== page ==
Henry Jardin, a wizened man in his late thirties made more wizened by his anachronistic name, had only been back in New York for a month when people finally started questioning what he was doing there again. “I thought you were moving to Europe,” said George Gimlin, a member of the “old gang” who still frequented the same dive bar on Second Avenue, Subway Inn. Henry didn’t have the stomach to tell people what had really happened, that the only reason he had even attempted moving to the continent was for a dame. When she bailed on him, he didn’t see the point of staying there anymore. He was in London when Jessminda disappeared, left him to his own devices in the apartment (or flat, a word Henry despised) they had been renting in the Chalk Farm area. Somehow, he knew that she was going to bail, that she was too much of what she considered to be a “free spirit” to be “tied down.”
In the weeks leading up to her vanishing act, all the signs had been present, but Henry chose to ignore them. She began to speak even less to him, stopped bothering to engage with him on a conversational level–even during meals. The only person she seemed interested in talking to was a man by the name of Alex Helders, a thirty-something who she thought was an “extremely intelligent” writer, but had never actually published anything that could be found in a location other than his own apartment.
Jessminda and Henry had met him at a salon (the literary kind, not the hair kind–which, apparently, needs constant distinction in this modern era of philistinism) in Mayfair, where Jessminda was only really interested in attending because it had been rumored that Guy Ritchie would be in attendance and, in retrospect, it was clear to Henry that Jessminda had always been something of a star fucker. This was, in part, also why she abandoned him in his vulnerable state, discarded him in a foreign country that Americans only felt compelled to move to because people spoke “English” there. The English in question, however, was tantamount to gibberish as far as Henry was concerned.
As he found himself trying to interpret what a plump, pasty woman in her early forties named Bridget (yes, images of Bridget Jones were conjured to Henry’s mind) was saying to him in her strange brogue, Henry couldn’t help but notice the way Jessminda was getting unnecessarily close to Alex, who he wouldn’t be introduced to until the end of the night. Already a knotted ball of insecurities not just when it came to himself, but his relationship, Henry felt compelled to fold up his body and shove it into a closet at the sight of this overt flirtation. Then again, his strongest superpower was denial, and he could chalk it up to any number of things rather than admit that Jessminda was playing him for a fool. Which is exactly what he did when she finally made the introduction to Alex at the close of the night.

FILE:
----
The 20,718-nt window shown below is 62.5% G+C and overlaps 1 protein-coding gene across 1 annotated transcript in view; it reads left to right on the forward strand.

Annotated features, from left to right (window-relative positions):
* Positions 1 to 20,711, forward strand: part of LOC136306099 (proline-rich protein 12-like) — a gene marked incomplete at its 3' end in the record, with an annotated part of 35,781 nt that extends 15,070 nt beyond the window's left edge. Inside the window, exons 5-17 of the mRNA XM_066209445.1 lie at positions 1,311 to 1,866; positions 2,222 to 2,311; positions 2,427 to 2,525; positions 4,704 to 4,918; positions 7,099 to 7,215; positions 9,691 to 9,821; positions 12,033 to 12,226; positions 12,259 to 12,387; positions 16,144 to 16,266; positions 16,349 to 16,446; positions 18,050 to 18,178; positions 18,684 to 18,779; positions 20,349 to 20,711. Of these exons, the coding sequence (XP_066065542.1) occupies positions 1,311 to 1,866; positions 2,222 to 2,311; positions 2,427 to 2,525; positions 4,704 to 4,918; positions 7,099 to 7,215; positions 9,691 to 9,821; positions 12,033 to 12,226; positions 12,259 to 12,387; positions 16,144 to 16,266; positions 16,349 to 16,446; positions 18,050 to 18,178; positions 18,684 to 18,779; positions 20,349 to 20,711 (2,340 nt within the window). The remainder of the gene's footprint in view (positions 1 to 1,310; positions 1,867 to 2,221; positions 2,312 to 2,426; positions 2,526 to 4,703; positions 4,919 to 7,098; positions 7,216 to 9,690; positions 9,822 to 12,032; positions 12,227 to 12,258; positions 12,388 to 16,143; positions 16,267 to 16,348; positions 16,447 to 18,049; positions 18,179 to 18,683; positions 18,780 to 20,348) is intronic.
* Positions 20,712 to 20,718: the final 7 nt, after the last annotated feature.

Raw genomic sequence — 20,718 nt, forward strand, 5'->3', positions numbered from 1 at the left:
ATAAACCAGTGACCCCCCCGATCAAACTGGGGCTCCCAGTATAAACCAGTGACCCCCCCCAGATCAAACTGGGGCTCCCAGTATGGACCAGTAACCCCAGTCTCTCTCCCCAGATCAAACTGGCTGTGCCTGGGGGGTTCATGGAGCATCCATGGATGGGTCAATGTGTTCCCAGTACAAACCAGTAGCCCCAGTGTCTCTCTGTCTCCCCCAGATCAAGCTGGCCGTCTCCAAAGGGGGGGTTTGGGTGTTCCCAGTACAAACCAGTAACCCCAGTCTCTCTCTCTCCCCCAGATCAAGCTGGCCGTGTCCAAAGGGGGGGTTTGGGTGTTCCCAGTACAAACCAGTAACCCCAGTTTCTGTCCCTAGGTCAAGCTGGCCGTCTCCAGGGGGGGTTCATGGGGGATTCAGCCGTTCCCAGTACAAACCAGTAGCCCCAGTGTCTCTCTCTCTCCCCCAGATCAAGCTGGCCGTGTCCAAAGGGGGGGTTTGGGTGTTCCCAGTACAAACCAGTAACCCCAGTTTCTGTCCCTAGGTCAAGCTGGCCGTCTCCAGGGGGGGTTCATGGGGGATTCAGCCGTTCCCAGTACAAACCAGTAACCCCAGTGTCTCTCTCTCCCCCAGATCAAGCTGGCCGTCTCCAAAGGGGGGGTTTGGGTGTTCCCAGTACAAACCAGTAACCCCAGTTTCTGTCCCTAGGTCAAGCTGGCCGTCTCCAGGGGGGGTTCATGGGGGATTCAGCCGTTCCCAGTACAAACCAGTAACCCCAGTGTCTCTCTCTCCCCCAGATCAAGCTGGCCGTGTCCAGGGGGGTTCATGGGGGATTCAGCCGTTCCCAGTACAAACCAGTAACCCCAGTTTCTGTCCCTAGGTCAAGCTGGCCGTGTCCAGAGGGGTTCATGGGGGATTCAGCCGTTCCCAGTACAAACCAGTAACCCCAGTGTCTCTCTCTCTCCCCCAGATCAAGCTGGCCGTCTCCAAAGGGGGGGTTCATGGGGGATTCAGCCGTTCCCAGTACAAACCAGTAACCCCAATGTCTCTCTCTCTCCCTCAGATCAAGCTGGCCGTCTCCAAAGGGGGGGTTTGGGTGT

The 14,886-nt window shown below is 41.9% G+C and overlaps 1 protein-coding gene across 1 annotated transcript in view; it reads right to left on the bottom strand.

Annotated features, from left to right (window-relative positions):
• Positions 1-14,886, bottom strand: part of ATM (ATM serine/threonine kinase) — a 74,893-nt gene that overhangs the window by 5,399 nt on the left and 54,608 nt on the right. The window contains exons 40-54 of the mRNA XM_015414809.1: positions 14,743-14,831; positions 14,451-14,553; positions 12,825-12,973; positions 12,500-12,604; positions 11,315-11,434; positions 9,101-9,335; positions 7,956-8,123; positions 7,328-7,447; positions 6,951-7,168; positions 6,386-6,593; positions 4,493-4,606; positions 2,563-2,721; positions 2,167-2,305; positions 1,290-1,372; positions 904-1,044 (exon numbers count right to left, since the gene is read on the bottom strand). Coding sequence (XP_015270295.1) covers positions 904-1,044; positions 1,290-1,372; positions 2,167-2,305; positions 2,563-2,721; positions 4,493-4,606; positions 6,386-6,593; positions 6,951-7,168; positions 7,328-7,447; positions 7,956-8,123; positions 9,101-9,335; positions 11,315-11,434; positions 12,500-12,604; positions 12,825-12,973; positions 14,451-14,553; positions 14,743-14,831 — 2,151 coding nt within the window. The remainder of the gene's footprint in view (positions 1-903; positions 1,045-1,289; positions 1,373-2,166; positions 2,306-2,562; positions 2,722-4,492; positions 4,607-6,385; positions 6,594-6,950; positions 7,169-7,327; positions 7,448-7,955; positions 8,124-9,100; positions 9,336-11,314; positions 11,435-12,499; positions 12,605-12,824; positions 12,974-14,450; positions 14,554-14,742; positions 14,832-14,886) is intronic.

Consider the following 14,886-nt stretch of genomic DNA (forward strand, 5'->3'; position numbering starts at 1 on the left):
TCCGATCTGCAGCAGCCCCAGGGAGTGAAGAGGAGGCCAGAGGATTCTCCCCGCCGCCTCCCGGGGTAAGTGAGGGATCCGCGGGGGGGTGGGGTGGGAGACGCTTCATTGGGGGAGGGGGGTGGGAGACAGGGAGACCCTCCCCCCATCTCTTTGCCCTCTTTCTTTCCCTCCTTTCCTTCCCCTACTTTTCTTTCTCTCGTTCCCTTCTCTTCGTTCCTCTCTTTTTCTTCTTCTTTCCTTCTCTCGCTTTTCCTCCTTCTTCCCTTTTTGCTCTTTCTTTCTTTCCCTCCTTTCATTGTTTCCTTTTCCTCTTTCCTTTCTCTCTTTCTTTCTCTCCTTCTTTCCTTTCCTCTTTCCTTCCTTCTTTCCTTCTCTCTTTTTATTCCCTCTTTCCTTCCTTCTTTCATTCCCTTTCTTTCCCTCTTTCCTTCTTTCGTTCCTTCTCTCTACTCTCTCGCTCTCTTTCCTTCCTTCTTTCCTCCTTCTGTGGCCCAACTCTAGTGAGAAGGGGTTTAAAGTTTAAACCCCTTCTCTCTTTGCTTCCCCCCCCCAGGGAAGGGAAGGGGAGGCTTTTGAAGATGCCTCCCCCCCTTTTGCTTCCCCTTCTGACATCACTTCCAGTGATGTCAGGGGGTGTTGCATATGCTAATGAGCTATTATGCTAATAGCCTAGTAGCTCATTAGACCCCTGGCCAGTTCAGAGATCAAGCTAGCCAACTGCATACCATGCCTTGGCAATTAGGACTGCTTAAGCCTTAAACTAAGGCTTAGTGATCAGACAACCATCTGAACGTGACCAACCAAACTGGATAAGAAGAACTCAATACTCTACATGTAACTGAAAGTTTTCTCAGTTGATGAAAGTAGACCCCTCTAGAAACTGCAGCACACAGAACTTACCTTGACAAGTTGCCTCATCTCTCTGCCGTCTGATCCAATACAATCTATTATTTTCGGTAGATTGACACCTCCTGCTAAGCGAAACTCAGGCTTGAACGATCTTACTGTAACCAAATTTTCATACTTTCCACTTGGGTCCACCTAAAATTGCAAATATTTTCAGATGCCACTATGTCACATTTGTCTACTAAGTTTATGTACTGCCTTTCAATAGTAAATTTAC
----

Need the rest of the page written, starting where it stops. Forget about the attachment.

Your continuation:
“Henry, this is Alex. He’s the most brilliant writer in all of London,” Jessminda asserted with nauseating obsequiousness.
“Pleased to meet you,” Henry lied.
Alex shook his hand with the commitment of a jellyfish and could barely look him in the eye as he did so. One imagines it’s hard to look someone in the eye when your intent is to fuck his girlfriend. And that’s just what Alex ended up doing in the coming weeks, though Henry wouldn’t find out about it until around the period he was packing up his things at the Chalk Farm flat, saddled with some of Jessminda’s personal effects as well–adding great insult to even greater injury.
He heard the news from Bridget, as it were, who he ran into during an intermission at the National Theater, where he decided to indulge one last time in British culture by seeing the Damon Albarn-infused production, Wonder.land. Bridget honed in on him like a stoner to a head shop.
“Henry! How are you?” she shouted from across the room as she careened over to him.
Henry waved dumbly, saying nothing in return.
“I’m so sorry to hear about you and Jessminda. I mean honestly though, who can stand a chance against Alex’s good looks and charm? It’s not your fault,” she cooed.
Henry felt sick to his stomach, managing to squeeze out the words, “I’m sorry Bridget, you’ll have to excuse me.”
That was the last exchange he had with a human soul (we all know TSA employees talk at you without letting you speak in return, so the airport really didn’t count) before returning to New York again. But, oh, how New York tortured him too. For as much as it was his home, it also represented the home he once shared with Jessminda, every street corner, every business an agonizing reminder of her.
And no, it didn’t help that people like George were incessantly bombarding him with that same damn comment, “I thought you were moving to Europe.”
Now, it seemed there was nowhere he could go–New York or otherwise. It would all remind him of his failed attempt at geographical evolution, a direct result of his relationship devolution.